Here we see a dutiful woman manipulated by a domineering mother-in-law, a depressed wife betrayed by her unfaithful husband, a blushing mother of six as object of a GI’s flirtation, a sympathetic observer of desperate working women, war widows and soldiers haunted by PTSD.
    Now we see her engaged in political dialogue with the greatest minds of her time: Uncle Teddy Roosevelt, General Blackjack Pershing, Dorothy Strait and historian Henry Adams (of that other old presidential dynasty), who likens her to lead that turns to silver under pressure.
    We also meet Bernard Baruch (Woodrow Wilson’s confidante) who sends her roses and whom her husband refers to as a Hebrew and NOKD — not of our kind, dear. Quotes such as this, sprinkled throughout, convey the surprising notion that Franklin was not only an anti-Semite but also a ­chauvinistic jerk.
    Altogether we have a modern take on a pedigreed woman of a different time, as seen through the filter of a century’s progress and skewed to lionize her.
    For all that this monologue addressed, there is much that it does not: namely FDR’s 1921 polio affliction and Eleanor’s subsequent role as guardian of his vital image — and her conjectured bisexuality (which was addressed in a different drama following the publication of her personal letters in the year this play debuted.)
    Struve commands the stage, navigating a dozen speech patterns and physical postures as she segues through a parade of characters. Slender as the young Eleanor and dressed in a burgundy floral silk dress, Struve nevertheless conveys the matriarchal solidity of the elder’s patrician speech patterns and aristocratic mannerisms. Yet when she inhabits Teddy Roosevelt, you can see and hear his sportsman’s swagger.
    The set is simple: four pieces representing different times and locations, a phone and photo of Franklin and a slide show of personalities and headlines projected above the stage. Indeed, there is no place for Struve to hide, but she does not have to. These 70 minutes (without intermission) feels like a fascinating 50.
    I recommend this show to feminists, history buffs and social optimists of all stripes. This encore production, which debuted last summer at Compass Rose’s Play Festival, appears for a limited engagement only through October 9.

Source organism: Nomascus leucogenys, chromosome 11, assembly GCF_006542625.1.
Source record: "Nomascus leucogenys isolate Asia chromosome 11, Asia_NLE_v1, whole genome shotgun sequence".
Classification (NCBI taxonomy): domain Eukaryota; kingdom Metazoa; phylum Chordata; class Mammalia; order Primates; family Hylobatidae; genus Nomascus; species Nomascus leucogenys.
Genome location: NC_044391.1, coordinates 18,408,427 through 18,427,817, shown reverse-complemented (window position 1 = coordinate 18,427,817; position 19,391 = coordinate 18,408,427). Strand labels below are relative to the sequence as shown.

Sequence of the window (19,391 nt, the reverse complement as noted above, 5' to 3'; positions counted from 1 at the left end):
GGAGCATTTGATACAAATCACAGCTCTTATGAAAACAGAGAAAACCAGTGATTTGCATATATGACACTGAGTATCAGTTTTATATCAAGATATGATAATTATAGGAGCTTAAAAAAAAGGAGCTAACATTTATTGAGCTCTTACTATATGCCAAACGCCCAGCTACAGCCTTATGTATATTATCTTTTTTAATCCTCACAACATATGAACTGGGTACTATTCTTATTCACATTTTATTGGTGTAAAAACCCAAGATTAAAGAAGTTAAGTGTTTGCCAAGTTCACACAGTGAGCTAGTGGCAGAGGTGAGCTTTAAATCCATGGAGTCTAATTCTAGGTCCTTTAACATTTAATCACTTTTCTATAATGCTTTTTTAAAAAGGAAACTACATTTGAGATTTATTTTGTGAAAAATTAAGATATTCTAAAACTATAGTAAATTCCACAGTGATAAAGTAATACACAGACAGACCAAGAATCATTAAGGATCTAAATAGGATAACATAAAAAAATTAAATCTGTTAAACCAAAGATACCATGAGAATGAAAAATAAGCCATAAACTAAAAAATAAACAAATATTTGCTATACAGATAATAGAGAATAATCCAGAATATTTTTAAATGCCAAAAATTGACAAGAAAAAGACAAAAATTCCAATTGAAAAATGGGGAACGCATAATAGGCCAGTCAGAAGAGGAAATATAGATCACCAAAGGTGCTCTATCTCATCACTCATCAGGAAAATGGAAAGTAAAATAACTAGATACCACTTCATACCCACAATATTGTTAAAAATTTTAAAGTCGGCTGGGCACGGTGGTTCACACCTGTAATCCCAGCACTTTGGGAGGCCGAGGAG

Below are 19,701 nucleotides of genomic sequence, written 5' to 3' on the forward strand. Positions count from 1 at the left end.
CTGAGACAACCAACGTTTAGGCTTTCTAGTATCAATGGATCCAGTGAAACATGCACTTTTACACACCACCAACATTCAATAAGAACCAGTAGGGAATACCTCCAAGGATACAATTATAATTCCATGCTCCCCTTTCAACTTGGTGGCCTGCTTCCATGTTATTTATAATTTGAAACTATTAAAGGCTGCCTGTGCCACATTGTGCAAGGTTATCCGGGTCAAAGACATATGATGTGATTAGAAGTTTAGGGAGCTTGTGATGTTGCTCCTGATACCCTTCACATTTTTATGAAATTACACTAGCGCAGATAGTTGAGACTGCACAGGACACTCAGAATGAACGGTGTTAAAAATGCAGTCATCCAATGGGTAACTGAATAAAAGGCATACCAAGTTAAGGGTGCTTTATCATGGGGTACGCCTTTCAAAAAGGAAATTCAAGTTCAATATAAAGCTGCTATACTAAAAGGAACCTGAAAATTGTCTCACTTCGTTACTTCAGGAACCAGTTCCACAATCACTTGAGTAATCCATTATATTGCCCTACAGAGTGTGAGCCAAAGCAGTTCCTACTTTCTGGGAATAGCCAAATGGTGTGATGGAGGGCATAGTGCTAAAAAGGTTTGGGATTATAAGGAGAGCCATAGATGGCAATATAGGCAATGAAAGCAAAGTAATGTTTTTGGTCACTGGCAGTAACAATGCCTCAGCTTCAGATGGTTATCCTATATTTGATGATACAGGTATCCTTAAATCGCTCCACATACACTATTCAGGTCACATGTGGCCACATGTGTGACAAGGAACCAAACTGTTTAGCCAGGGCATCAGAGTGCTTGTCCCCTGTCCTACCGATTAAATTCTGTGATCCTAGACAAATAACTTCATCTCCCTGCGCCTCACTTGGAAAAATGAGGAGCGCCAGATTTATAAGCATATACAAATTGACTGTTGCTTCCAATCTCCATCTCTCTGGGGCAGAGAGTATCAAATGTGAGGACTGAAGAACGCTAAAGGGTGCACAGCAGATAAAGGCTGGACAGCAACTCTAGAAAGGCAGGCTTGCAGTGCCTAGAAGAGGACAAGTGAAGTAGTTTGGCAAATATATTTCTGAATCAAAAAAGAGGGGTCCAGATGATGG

Director: Rick Wade. Stage manager and costumer: Beth Terranova. Lights: Frank Florentine. Sound: Kit Boidy and Ruth Cowgill.
 
Playing thru Oct. 9, FSa8pm, Su 2pm, Compass Rose Theater Company, 49 Spa Rd., Annapolis. $38 with discounts, rsvp: www.compassrosetheater.org.

Comedy, tragedy and undercurrents of love … just like every family

“You have to soar to fill your soul, but your family is what keeps you grounded,” writes first-time director Dave Carter in the playbill for The Cripple of Inishmaan. That’s the point of Colonial Players’ season opener, a well-crafted comic piece that dips into the reality of sadness and cruelty without turning maudlin.
    Martin McDonagh’s play debuted in 1996 in London and off Broadway in 1998. The wisp of a plot focuses on an American coming to Inishmore, near the island of Inishmaan, to make a film about the locals, who are abuzz.
    Bright performances abound in this dark comedy.
    Teenaged orphan Billy Claven (Jack Leitess), known as Cripple Billy, decides that his fate — and his escape from the cruelties of the island — lies in Hollywood, so he shoves off to join the movies. His two aunts (Mary MacLeod and Carol Cohen) worry about their charge, who spends much too much time reading books and staring at cows. Friend Bartley McCormick (Drew Sharpe) tries his best to understand, and Bartley’s egg-flinging, rough-edged sister Helen (Natasha Joyce) tries to be as cruel as possible.
    Babbybobby Bennett (Scott Nichols), the rough-hewn widower facing his own demons, manages the transit off the island. Tying things all together is the theatrical town gossip Johnnypateenmike (Edd Miller), whose thirst for attention is fed by his ability to barter news for goods. Lisa KB Rath as Johnny’s elderly sot of a mother and Danny Brooks as Doctor McSharry also shine in smaller supporting roles.
    The star of this production is not one particular character over another, but rather the vast undercurrents of love that ebb and flow through each and among them all together. Thence rises the heartfelt laughter, saving what could have been too dark a comedy. Cripple Billy’s friends and neighbors are his family, and Cripple Billy takes as good as he gets when it comes to understanding and coping with his disability. The directness with which his condition is treated gives us some very lovely, often laugh-out-loud, comic moments. From the aunts’ hand-wringing angst over Billy’s lack of prospects and Helen’s addiction to cursing and kissing, to Bartley’s denseness and Johnnypateenmike’s hilariously childlike need to be first to tell, this cast makes McDonagh’s characters come to life brightly, hilariously and sincerely.  
    It’s not a perfect show, to be sure. In several scenes the pacing needs to be picked up (opening night was two hours and 40 minutes, a bit long for a two-act non-musical). Several scenes are awkwardly staged so that too much of the audience in the round is blocked from the action. In a few spots, the actors’ volume must be turned up.